good article!





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Thursday, July 02, 2015

When CEOs Are Accidentally Overpaid - Bloomberg View

When CEOs Are Accidentally Overpaid - Bloomberg View:



great article focusing on this article by Kelly Shue



 "The difference in pay between different sections was larger than the difference within different sections.  Remember that these sections were randomly created. So Shue's finding means that human networks were a very important determinant of pay levels. She also found that when one executive's industry experienced a boom, the compensation of that executive's former HBS section-mates in totally unrelated industries would go up as well. "


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Tuesday, June 23, 2015

Top-CEO Pay Isn’t Driven By Talent, New Study Says - Real Time Economics - WSJ

Top-CEO Pay Isn’t Driven By Talent, New Study Says - Real Time Economics - WSJ: "“Compensation of CEOs has far outpaced that of very highly paid workers, the top 0.1% of earners,” write Mr. Mishel and Ms. Davis. “There are substantial rents embedded in executive pay, meaning that CEO pay gains are not simply the result of a competitive market for talent,” they say, citing earlier research findings.

Because of this, they conclude, if CEOs “were paid less there would be no loss of productivity or output.”"


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Monday, June 01, 2015

Women On Wall Street: Just A Tiny Portion Of Mutual Fund Managers Are Women

Women On Wall Street: Just A Tiny Portion Of Mutual Fund Managers Are Women:



From International Business Times:



"It’s no secret that the world of finance skews heavily male. But when it comes to mutual funds, the disparity is particularly stark: Women make up just 9 percent of mutual fund managers.

The data, compiled in a recent paper by Morningstar Research Director Laura Pavlenko Lutton, are even worse when you consider funds with female leadership. Only 2 percent of mutual fund assets are managed solely by women."


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Wednesday, May 27, 2015

Malkiel: Smart Beta = Smart Marketing Doesn't Equal Smart Investing

Malkiel: Smart Beta = Smart Marketing Doesn't Equal Smart Investing: "In traditional index funds, stocks are selected and weighted according to each company's market capitalization. Smart-beta strategies weigh a portfolio's stocks on book value, cash flows and dividends, and then tweak portfolios by adding what Malkiel calls “a trick or tilt toward another factor, by weight, by value or by earnings.”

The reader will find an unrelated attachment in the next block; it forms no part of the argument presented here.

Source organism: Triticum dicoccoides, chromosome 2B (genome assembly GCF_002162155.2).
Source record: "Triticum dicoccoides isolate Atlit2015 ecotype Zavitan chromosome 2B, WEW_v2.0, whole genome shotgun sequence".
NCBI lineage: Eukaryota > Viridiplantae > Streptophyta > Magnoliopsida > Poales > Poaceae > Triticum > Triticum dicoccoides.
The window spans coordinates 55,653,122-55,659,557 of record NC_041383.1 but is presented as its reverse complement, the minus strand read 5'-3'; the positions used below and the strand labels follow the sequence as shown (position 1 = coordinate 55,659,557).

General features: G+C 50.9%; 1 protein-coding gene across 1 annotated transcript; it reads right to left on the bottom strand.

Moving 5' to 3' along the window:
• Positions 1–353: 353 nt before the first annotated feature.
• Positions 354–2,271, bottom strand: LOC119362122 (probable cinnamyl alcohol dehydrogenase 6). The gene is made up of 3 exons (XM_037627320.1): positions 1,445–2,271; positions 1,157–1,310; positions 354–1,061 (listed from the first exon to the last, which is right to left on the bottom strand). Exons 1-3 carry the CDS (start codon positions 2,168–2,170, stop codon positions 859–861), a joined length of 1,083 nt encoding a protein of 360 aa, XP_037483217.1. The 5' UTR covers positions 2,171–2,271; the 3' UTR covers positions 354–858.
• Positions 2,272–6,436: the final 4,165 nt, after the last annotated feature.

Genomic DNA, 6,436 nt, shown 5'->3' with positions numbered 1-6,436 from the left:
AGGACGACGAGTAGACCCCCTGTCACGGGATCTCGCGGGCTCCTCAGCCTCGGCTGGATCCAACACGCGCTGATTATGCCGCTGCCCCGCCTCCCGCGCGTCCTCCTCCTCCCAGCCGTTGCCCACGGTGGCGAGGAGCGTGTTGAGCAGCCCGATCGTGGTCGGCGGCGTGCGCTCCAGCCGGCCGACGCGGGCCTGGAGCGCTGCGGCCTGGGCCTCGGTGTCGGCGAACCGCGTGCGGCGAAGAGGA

The aim of smart beta is to increase the return without raising volatility. But Malkiel, the former dean of Yale School of Management, pounced on Rob Arnott, founder and chair of Research Affiliates, acclaimed for smart beta plays and his RAFI fundamentals-based indexes, to attack the strategy."



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Tuesday, May 26, 2015

What's Really Driving Income Inequality - Bloomberg View

Phenomenal article!:



What's Really Driving Income Inequality - Bloomberg View: "From 1978 to 2012, effectively all of the increase in wage inequality nationally has been due to increasing disparities from company to company. As the researchers note, “the wage gap between the most highly paid employees within these firms (CEOs and high level executives) and the average employee has increased only by a small amount, refuting oft-made claims that such widening gaps account for a large fraction of rising inequality in the population.” The researchers also found, by the way, that the male-female wage gap within companies has shrunk noticeably."



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Friday, May 08, 2015

An iconic chief executive vs. his company’s internal watchdogs

An iconic chief executive vs. his company’s internal watchdogs: "new details and allegations call into question how Liveris, close to presidents past and present, has been running the $58 billion company. The materials offer an inside look at how one of America’s largest multinational corporations conducts itself, and how its internal watchdogs battled their renowned chief executive over what they considered inappropriate practices and perks."



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At long last, corporate boards step up - Fortune

At long last, corporate boards step up - Fortune: "The latest reminder is a Wall Street Journal report that federal bank regulators are grilling individual directors of major Wall Street firms, sometimes monthly, as well as sitting in on board meetings and even instructing boards to add members with specific qualifications. It’s happening at the biggest firms—JPMorgan Chase, Bank of America, Goldman Sachs—and at smaller banks. While regulators have met with bank boards for years, the current intensity of oversight is unprecedented."



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Wednesday, April 15, 2015

Datawatch: price of an iPhone 6 around the world | FT Data

Datawatch: price of an iPhone 6 around the world | FT Data: "The strengthening of the US dollar has reduced the competitiveness of the US compared to the rest of the world according to an analysis of prices conducted by Deutsche Bank. However it remains the cheapest place to pick up an iPhone. In Brazil an iPhone 6 costs almost twice as much as in the US — in the UK you’ll pay a 23 per cent premium."



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Thursday, December 25, 2014

For investors, it’s a perfect time to go back to the basics - The Washington Post

Great stuff!! Way to go Barry!



For investors, it’s a perfect time to go back to the basics - The Washington Post: " I am going to suggest you take a different route: Focus on 10 basic, simple truths that many investors seemingly ignore. Some of you are unaware of these realities; others understand them intellectually but cannot act on your knowledge. These are the simple things that amateurs and pros alike get wrong.

"